12 user 7 critic

South of St. Louis (1949)

Passed | | Western | 6 March 1949 (USA)
The friendship of three Texas Ranchers. Later their ranch was destroyed by Cotrell, of the Union army,and his band of outlaw raiders. The original title was "Distant Drums", this was a description of Civil War army deserters.


Ray Enright


Zachary Gold (story and screenplay), James R. Webb (story and screenplay)




Cast overview:
Joel McCrea ... Kip Davis
Alexis Smith ... Rouge de Lisle
Zachary Scott ... Charlie Burns
Dorothy Malone ... Deborah Miller
Douglas Kennedy ... Lee Price
Alan Hale ... Jake Evarts
Victor Jory ... Luke Cottrell
Bob Steele ... Slim Hansen
Art Smith ... Bronco
Monte Blue ... Capt. Jeffrey
Nacho Galindo ... Manuel


In Missouri during the Civil War, the Three Bell Ranch belonging to Kip Davis, Charlie Burns and Lee Price is destroyed by Luke Cottrell and his guerrilla raiders. Cottrell plunders the region for personal gain rather than in the name of the Union, as he claims. Driven from their land, many settlers move to Texas, still a neutral territory. Kip, Charlie and Lee go to Brownsville, Texas, looking for Cottrell. After a fistfight between Kip and Cottrell, Cottrell is told to leave Texas. While Lee decides to join the Confederate army, Kip and Charlie try to raise money to rebuild their ranch. Eventually, they get involved in smuggling arms for the Confederacy, bypassing the blockade imposed by the Union. This lucrative enterprise brings them into conflict with Cottrell who, after leaving the Union cause, is also smuggling guns out of Mexico. After a series of conflicts, crosses and double-crosses between Cottrell and the three friends, the Confederates capture Brownsville. Kip suggests ... Written by nufs68

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Warner Bros.' Thundering New Triumph!




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Did You Know?


The character "Luke Cottrell" is described as the leader of a band of guerrilla raiders working for the Union army that ravaged the Missouri countryside during the Civil War, robbing and murdering Southern sympathizers. The character is obviously based on the real-life William Quantrill, who was in fact the leader of a band of Confederate guerrillas that terrorized the Missouri and Kansas countryside during the Civil War. His raiders were responsible for the sacking and burning of Lawrence, KS, on Aug. 21, 1863, during which more than 150 men and boys in the town were rounded up and executed. It became known as The Lawrence Massacre. Eventually Quantrill's methods were so brutal--wholesale executions of prisoners, burning and looting towns and villages, etc.--that the Confederacy disowned him and withdrew all support. He was shot in an ambush by Union troops on May 10, 1865, and died in a Union military prison on June 6. See more »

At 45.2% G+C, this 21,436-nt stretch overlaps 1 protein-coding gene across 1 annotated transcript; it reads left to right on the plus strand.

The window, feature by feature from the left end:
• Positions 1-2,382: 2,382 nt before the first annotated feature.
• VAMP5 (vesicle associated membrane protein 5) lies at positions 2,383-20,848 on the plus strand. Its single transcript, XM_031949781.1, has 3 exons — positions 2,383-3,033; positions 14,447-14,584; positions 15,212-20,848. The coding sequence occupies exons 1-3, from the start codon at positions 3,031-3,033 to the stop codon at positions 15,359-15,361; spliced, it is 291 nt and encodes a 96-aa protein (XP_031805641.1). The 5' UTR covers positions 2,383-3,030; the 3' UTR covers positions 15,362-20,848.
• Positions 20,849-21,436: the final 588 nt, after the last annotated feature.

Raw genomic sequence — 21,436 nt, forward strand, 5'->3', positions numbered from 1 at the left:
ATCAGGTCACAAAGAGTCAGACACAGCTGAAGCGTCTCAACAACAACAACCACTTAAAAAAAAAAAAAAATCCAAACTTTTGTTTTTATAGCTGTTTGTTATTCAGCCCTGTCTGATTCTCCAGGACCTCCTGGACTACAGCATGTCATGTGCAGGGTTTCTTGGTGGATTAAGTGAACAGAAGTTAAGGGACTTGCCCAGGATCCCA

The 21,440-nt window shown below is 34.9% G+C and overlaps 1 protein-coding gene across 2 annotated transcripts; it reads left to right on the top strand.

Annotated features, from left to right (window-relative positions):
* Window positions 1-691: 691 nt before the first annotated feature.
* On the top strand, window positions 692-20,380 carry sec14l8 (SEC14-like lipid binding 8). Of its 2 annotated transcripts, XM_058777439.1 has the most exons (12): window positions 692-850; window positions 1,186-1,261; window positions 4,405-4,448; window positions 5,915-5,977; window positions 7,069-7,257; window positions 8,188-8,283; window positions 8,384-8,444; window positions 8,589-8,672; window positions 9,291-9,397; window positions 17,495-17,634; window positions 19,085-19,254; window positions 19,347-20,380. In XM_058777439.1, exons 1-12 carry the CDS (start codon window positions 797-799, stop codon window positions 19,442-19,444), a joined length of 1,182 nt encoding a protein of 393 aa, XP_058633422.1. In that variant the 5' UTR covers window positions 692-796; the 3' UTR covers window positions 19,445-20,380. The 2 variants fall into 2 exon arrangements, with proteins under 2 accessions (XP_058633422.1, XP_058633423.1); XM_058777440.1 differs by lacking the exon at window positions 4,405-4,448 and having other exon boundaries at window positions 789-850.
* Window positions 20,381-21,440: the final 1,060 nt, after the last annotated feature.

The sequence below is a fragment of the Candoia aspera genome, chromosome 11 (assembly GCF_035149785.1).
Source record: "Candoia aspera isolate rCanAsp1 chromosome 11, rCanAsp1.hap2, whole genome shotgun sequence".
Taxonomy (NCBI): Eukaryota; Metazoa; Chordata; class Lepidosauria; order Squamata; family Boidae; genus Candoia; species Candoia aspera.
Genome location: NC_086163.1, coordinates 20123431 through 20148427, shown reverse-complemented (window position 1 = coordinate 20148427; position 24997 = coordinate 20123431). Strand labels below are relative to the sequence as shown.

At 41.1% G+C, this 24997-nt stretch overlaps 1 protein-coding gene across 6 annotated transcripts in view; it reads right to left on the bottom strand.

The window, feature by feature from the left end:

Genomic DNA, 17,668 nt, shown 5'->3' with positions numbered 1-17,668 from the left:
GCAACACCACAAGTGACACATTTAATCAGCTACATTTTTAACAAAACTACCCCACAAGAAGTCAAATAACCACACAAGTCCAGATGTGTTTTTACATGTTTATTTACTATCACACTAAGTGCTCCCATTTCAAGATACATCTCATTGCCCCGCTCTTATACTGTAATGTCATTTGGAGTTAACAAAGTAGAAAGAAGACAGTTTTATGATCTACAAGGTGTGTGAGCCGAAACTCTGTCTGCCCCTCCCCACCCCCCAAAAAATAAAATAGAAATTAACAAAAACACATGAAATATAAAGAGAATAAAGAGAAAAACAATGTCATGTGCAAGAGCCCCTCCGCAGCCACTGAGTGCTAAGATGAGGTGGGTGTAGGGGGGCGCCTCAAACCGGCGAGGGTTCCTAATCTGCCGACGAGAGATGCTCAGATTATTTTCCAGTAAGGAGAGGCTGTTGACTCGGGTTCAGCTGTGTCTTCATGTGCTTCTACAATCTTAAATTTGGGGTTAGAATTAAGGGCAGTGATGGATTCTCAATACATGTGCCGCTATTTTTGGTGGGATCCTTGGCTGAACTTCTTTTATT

A revolver commonly seen in the film is the famous Colt Single Action Army Revolver. This design did not appear until 1873, much too late for use in the American Civil War. See more »


[after Rouge spurns Charlie's advances in favor of his honest brother Kip]
Charlie Burns: But he doesn't even have a shirt to his name!
Rouge de Lisle: It's not the clothes that make the man, it's how he wears 'em.
See more »


Referenced in Quicksand (1950) See more »


Too Much Love
Music by Ray Heindorf
Lyrics by Ralph Blane
Performed by Alexis Smith (dubbed by Bonnie Lou Williams) (uncredited)
See more »

User Reviews

The story of three friends who liked to tinkle everywhere they went.
17 July 2017 | by MartinHaferSee all my reviews

Despite having Joel McCrea in the lead, this is a rather dull western...dull and pretty predictable. About the only part that was unexpected was how less than honorable McCrea's character was through much of the movie.

The story is set during the Civil War. Three buddies all arrive in Yankee occupied Texas on the lookout for Cottrell (Victor Jory). Cottrell is fashioned after the real life Civil War raider, Quantrill...though oddly he's fighting for the Union in this one. Despite Kip Davis (Joel McCrea) and his friends wanting to kill Cottrell, soon Lee (Douglas Kennedy) joins the Confederate army and Kip and Charlie (Zachary Scott) help the South by running the blockades. Eventually, however, Charlie comes to enjoy getting rich much more than helping the Confederacy and this brings a very predictable showdown at the end.

Everything about this film is mediocre at best and the story only occasionally interesting. I had a hard time caring about the characters and the story.

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Release Date:

6 March 1949 (USA) See more »

Also Known As:

Distant Drums See more »


Box Office

Gross USA:

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Company Credits

Production Co:

United States Pictures See more »
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Technical Specs


Sound Mix:

Mono (RCA Sound System)


Color (Technicolor)

Aspect Ratio:

1.37 : 1
See full technical specs »

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